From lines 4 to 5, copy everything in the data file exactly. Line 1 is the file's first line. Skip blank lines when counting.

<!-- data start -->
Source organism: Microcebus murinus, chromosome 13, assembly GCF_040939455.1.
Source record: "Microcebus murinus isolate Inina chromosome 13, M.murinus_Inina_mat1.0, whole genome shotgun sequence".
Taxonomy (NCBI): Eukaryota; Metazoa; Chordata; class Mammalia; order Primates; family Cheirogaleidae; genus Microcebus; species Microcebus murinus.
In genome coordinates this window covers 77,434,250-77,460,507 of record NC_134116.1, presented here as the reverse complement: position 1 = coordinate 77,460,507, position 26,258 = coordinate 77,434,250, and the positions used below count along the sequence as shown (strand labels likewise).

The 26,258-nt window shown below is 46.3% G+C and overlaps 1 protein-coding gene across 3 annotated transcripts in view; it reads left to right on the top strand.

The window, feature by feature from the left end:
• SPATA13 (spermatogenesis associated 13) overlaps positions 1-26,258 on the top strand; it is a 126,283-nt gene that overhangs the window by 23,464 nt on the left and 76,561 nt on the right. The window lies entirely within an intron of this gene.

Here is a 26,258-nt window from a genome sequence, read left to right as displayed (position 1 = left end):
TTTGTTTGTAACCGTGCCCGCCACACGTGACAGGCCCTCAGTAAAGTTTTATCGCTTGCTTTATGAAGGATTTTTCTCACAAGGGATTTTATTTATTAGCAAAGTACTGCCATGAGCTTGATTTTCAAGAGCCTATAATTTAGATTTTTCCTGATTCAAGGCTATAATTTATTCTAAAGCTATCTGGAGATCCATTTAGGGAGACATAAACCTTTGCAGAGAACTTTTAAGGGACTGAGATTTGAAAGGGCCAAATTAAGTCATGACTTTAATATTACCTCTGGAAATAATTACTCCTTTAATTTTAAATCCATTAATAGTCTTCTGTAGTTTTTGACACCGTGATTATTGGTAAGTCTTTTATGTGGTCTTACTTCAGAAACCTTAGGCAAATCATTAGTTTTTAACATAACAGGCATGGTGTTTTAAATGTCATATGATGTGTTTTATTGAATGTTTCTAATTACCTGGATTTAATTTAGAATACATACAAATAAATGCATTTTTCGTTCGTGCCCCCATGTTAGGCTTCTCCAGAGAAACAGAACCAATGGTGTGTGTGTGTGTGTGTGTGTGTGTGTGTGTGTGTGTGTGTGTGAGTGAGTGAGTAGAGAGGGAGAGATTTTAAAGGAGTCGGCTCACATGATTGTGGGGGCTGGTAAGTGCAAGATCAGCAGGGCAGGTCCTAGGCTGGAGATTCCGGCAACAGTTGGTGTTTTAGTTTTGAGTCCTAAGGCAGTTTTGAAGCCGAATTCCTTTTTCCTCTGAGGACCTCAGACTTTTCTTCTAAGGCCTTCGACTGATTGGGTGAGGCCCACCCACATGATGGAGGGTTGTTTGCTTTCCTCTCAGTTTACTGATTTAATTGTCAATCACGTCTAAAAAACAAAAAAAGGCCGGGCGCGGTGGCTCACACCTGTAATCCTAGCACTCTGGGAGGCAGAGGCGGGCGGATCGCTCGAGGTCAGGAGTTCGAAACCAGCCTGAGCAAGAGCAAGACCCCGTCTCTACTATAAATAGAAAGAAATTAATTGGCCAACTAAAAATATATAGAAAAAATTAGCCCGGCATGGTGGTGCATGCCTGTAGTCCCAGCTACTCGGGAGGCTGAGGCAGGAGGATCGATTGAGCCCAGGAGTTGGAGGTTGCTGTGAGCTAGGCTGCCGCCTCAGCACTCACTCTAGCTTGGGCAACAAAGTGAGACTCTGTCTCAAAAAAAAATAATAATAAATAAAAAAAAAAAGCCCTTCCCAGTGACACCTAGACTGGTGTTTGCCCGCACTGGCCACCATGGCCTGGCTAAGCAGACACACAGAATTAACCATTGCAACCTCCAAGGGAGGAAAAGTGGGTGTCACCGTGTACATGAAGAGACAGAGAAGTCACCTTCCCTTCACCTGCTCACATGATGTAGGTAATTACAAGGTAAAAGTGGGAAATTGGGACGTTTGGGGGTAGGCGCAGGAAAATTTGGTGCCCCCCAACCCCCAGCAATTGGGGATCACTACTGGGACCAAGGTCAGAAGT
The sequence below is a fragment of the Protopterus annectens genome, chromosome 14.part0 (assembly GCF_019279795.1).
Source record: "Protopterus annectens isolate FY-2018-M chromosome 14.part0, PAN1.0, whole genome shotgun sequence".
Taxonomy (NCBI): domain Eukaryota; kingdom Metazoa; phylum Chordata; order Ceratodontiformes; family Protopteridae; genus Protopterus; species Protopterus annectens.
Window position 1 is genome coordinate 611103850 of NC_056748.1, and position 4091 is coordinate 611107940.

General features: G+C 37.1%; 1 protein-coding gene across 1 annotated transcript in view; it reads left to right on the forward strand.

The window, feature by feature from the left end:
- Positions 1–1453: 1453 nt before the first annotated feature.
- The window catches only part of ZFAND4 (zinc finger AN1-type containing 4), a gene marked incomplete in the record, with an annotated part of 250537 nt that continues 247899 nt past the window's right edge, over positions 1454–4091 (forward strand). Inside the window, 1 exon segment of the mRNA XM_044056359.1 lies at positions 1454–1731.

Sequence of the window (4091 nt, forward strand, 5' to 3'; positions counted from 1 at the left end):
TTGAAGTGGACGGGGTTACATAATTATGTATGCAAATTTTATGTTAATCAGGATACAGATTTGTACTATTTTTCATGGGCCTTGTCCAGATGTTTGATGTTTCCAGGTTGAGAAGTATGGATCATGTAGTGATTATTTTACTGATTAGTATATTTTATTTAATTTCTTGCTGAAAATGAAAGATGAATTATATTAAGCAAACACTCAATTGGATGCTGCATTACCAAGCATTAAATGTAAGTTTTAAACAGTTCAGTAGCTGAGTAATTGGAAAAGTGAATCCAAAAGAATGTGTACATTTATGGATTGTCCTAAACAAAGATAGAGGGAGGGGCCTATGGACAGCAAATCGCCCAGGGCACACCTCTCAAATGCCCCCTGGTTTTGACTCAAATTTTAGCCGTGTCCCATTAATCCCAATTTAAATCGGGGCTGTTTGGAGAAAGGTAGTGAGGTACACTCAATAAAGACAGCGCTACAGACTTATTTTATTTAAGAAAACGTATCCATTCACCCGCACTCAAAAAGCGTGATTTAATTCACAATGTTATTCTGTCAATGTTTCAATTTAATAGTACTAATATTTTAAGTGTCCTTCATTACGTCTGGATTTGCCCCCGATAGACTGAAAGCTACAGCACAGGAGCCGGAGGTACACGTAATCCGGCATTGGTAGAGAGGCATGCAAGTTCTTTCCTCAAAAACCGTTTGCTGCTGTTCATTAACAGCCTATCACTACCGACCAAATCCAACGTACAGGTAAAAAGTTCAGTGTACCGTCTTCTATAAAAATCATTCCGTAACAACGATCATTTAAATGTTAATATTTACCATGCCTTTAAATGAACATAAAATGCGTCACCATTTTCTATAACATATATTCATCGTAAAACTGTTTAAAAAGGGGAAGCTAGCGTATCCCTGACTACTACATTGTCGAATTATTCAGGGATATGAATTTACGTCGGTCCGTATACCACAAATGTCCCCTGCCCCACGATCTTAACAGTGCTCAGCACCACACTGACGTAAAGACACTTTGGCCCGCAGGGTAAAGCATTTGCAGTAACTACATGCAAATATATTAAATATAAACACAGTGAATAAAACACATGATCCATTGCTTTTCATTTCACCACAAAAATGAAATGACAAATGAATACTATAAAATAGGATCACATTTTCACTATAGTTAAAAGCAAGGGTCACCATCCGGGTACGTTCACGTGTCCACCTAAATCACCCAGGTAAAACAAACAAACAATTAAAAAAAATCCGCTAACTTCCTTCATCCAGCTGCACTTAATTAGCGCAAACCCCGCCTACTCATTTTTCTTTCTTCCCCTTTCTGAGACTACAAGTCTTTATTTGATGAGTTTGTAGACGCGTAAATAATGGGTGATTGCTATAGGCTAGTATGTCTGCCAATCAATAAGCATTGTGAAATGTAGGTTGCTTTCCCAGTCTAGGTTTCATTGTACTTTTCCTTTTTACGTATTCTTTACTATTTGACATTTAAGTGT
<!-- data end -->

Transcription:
In genome coordinates this window covers 77,434,250-77,460,507 of record NC_134116.1, presented here as the reverse complement: position 1 = coordinate 77,460,507, position 26,258 = coordinate 77,434,250, and the positions used below count along the sequence as shown (strand labels likewise).

The 26,258-nt window shown below is 46.3% G+C and overlaps 1 protein-coding gene across 3 annotated transcripts in view; it reads left to right on the top strand.